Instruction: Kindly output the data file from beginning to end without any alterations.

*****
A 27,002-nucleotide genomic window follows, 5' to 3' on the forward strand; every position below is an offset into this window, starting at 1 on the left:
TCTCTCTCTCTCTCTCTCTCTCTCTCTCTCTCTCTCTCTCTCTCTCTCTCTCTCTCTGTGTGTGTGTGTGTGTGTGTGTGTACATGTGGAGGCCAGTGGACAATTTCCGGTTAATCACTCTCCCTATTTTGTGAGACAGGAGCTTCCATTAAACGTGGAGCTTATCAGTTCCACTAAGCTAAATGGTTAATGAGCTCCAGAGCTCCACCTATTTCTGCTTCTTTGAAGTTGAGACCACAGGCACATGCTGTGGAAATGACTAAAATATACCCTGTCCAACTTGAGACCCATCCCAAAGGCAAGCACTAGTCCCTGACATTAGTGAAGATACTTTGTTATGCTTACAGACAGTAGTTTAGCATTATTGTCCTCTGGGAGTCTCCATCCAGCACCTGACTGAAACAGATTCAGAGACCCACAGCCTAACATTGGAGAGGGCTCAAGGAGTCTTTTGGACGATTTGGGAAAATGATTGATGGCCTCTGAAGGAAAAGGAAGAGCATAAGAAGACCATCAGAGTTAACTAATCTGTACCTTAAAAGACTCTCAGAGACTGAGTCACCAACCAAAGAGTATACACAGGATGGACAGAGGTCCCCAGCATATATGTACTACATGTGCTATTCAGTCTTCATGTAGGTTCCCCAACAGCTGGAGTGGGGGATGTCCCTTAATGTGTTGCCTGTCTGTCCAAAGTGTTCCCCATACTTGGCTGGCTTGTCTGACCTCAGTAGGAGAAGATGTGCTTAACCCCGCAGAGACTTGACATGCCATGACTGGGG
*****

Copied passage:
A 27,002-nucleotide genomic window follows, 5' to 3' on the forward strand; every position below is an offset into this window, starting at 1 on the left:
TCTCTCTCTCTCTCTCTCTCTCTCTCTCTCTCTCTCTCTCTCTCTCTCTCTCTCTCTGTGTGTGTGTGTGTGTGTGTGTGTACATGTGGAGGCCAGTGGACAATTTCCGGTTAATCACTCTCCCTATTTTGTGAGACAGGAGCTTCCATTAAACGTGGAGCTTATCAGTTCCACTAAGCTAAATGGTTAATGAGCTCCAGAGCTCCACCTATTTCTGCTTCTTTGAAGTTGAGACCACAGGCACATGCTGTGGAAATGACTAAAATATACCCTGTCCAACTTGAGACCCATCCCAAAGGCAAGCACTAGTCCCTGACATTAGTGAAGATACTTTGTTATGCTTACAGACAGTAGTTTAGCATTATTGTCCTCTGGGAGTCTCCATCCAGCACCTGACTGAAACAGATTCAGAGACCCACAGCCTAACATTGGAGAGGGCTCAAGGAGTCTTTTGGACGATTTGGGAAAATGATTGATGGCCTCTGAAGGAAAAGGAAGAGCATAAGAAGACCATCAGAGTTAACTAATCTGTACCTTAAAAGACTCTCAGAGACTGAGTCACCAACCAAAGAGTATACACAGGATGGACAGAGGTCCCCAGCATATATGTACTACATGTGCTATTCAGTCTTCATGTAGGTTCCCCAACAGCTGGAGTGGGGGATGTCCCTTAATGTGTTGCCTGTCTGTCCAAAGTGTTCCCCATACTTGGCTGGCTTGTCTGACCTCAGTAGGAGAAGATGTGCTTAACCCCGCAGAGACTTGACATGCCATGACTGGGG